Monday, October 7, 2013

Is Obama Rewriting Debt-Limit History?

Is Obama Rewriting Debt-Limit History? On October 3rd, the Wall Street Journal ran an editorial titled "Kevin Hassett and Abby McCloskey: Obama Rewrites Debt-Limit History". The editorial begins as follows:

As the government shutdown continues, the nation gets closer and closer to the day—probably Oct. 17—when Washington hits the debt limit, and with it the specter of default. President Obama may be getting nervous about what will happen to his negotiating position as that day approaches.

He keeps asserting that the debt limit has never been used "to extort a president or a government party." Treasury Secretary Jack Lew is selling the same story, saying "until very recently, Congress typically raised the debt ceiling on a routine basis . . . the threat of default was not a bargaining chip in the negotiations."

The editorial goes on to say that this is "simply untrue" and describes "the shenanigans of congressional Democrats in 1989 over Medicare's catastrophic health coverage provision":

In this case, the problem was political infighting within the Democratic Party between the House and the Senate. "Weeks of political maneuvering brought the government to the brink of financial default," the New York Times wrote on Nov. 8 of that year.

The New York Times article being referred to appears to be one titled "Agreement On Raising Debt Ceiling". It begins:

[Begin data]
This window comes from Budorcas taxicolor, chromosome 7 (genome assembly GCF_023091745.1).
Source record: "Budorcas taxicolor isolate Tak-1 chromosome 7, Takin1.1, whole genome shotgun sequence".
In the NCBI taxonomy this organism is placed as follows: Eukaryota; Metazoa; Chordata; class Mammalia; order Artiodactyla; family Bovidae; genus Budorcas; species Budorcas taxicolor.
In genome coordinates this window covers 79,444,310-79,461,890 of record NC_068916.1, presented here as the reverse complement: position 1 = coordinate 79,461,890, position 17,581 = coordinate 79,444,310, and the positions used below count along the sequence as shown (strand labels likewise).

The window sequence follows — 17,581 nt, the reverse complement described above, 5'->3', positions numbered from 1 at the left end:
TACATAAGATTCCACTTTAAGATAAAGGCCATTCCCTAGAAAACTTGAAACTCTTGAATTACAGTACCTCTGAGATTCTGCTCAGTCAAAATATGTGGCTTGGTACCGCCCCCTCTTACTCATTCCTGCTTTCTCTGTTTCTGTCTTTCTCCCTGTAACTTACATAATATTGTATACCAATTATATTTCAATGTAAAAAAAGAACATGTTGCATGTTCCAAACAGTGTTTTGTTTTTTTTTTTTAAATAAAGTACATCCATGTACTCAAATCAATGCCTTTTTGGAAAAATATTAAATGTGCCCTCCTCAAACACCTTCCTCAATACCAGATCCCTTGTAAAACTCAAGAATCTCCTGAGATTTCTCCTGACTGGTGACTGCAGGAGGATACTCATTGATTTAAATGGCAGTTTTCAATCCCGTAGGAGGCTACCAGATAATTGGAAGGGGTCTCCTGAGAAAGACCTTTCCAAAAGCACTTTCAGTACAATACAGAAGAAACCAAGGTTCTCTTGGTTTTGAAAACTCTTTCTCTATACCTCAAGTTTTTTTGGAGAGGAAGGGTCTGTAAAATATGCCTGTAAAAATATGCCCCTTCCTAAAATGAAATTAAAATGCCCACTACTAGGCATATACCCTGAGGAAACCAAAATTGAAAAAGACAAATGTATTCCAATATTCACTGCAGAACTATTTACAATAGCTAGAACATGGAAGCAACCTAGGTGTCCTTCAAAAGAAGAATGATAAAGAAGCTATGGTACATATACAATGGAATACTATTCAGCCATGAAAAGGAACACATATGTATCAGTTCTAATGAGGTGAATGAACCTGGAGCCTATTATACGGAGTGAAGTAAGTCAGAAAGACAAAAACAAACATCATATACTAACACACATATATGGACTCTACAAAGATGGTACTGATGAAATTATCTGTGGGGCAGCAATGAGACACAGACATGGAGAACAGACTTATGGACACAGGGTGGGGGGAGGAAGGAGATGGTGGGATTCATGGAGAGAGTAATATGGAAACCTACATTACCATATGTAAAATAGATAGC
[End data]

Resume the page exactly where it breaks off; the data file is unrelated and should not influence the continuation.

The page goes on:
After weeks of political maneuvering that brought the Government to the brink of financial default, Congress tonight approved legislation raising the national debt limit to $3.12 trillion through Sept. 30, 1990.

The article does state that the bill "also paves the way for Congressional approval of separate legislation modifying the Medicare insurance program that covers the catastrophic costs of major illness", the issue mentioned by the Journal editorial. However, it goes on to describe the final holdup to the bill's passage:

At one point, the Senate majority leader, George J. Mitchell of Maine, stormed off the floor, saying he was going to telephone President Bush and Treasury Secretary Nicholas F. Brady and inform them that the bill could not be passed because a single Republican senator, John Heinz of Pennsylvania, had refused to give his consent to proceed.

Leaders in the House and Senate had agreed earlier in the day to approve the bill with only one amendment - a measure repealing 1986 tax rules that bar discrimination in employer-paid health insurance plans. Link to Social Security

But as Mr. Mitchell rose to explain that agreement and move toward a vote, Mr. Heinz objected, saying he would not allow the vote unless the Senate also agreed to consider an amendment to remove the Social Security trust fund surplus from calculation of the Federal deficit.

The article then describes the resolution to this holdup and concludes as follows: